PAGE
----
Hurrdat Answers: What Does Your Life Look Like in a Parallel Universe?

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Have you ever wondered what your life might be like in a parallel universe? Maybe you’re more courageous and you do the things you’re too afraid to try in this universe. Maybe you followed your childhood dreams and became a full-time princess astronaut. Maybe you helped the world avoid a global pandemic (If only, right?). Or maybe you’re a scary doppelgänger who’s actively trying to hunt down and replace yourself.

We asked members of the Hurrdat team what they envision for their parallel selves in a parallel universe. Here’s what they had to say…

Alli Hipsher, Graphic Designer

If I were to imagine what my life currently looks like within a parallel universe, I would say that I am, in fact, already living in that one right now. I was born and raised in Nebraska, but I moved away to Kansas while I was still very young. Only a year ago did I finally return to Nebraska, where most of my family is and where I currently work.

Growing up in Kansas for a decade but still considering Nebraska to be home for so long made it very exciting for me to come back to be surrounded by things I vividly remembered as a child. And now that I’m here, everything seems to be the same…but also totally different. It’s much smaller in scale than I recall, and there are more places to explore around me outside of the zoo or children’s museum. It’s almost as if the moment I moved back, I crossed over into a parallel universe and left the old one—the Kansas one—behind.

I would have to say that this parallel universe is more suited to me, especially now as an adult, as I’ll always feel more grounded here. If I were ever to move away from Nebraska again, I imagine it would open another parallel universe for me to step into—that is, until I decide to return to this one again because this feels like the main one, and I think it always will be.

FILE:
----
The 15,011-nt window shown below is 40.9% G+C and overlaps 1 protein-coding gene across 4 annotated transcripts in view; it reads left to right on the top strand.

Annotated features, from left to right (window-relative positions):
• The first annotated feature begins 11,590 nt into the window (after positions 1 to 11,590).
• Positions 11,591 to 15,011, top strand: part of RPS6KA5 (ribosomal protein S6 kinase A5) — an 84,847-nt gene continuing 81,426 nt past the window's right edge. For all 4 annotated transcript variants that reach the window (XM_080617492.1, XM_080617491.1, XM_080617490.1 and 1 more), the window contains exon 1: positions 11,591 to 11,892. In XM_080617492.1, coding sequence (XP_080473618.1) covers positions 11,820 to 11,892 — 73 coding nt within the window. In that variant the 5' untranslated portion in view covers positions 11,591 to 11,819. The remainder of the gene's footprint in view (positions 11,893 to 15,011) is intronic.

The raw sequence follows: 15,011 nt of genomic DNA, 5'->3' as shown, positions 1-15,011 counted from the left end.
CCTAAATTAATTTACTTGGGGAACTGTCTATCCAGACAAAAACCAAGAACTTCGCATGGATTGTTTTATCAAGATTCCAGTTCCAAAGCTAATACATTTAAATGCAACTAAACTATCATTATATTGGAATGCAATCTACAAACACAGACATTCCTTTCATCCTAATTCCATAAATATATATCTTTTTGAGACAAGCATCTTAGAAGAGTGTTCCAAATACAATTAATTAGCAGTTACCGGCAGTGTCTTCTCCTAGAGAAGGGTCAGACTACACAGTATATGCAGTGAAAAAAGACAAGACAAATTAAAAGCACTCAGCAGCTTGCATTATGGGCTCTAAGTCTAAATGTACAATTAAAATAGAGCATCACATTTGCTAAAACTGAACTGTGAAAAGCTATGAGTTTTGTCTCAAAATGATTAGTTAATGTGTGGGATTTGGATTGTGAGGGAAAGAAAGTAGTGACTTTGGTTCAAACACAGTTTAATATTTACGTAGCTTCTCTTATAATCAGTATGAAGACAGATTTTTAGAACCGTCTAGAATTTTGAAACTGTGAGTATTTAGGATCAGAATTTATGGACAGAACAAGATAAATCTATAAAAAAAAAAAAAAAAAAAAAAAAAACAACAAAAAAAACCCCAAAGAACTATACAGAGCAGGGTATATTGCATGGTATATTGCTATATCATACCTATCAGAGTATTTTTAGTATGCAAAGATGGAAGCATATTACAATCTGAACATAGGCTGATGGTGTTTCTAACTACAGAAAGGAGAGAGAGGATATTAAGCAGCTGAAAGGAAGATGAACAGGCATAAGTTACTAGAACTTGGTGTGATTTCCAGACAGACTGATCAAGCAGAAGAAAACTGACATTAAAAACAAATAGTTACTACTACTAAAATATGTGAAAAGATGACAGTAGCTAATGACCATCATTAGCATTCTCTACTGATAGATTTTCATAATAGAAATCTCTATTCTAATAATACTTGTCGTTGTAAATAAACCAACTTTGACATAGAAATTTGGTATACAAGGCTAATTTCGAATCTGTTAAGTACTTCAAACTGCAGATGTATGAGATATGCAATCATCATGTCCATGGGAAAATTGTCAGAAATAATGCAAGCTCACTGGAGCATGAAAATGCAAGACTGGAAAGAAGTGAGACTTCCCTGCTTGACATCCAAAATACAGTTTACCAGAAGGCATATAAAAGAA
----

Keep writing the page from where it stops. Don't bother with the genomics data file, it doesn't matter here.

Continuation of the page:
I have so many fond memories of this state—Omaha specifically speaking—so I’d like to say this version of me is probably one of the better ones out there. It helps to be able to look out my window and see real hills and huge trees (Those don’t exist where I lived in Kansas), as well as slightly better seasons!

Chelsea Miner, Content Strategist

Assuming there are an infinite number of parallel universes, the most interesting version of myself probably exists in the one where I’m a cow-girl. Not a cowgirl, as in a girl who herds cattle, but a human girl who was raised by a herd of cattle.

Once, when I was a small child, I ran away from my grandmother’s house. It was Thanksgiving, and I had gone over to her house early in the day to help out before everyone else arrived. But when we were done, I got bored. My house was only about a mile away, and since we all lived out in the middle of nowhere, I didn’t have to worry about stranger danger if I decided to walk home alone. So I did.

While my grandmother was in another room, I slipped out her front door and began what felt like a very long journey home. Given that this was out in the country, I was walking alongside a dirt road with a corn field on one side and a pen of cattle on the other. I was about halfway home when I started to get very unnerved by the way the cows were looking at me. As cows do, they just stood still and stared. And despite growing up in the country, I was suddenly petrified.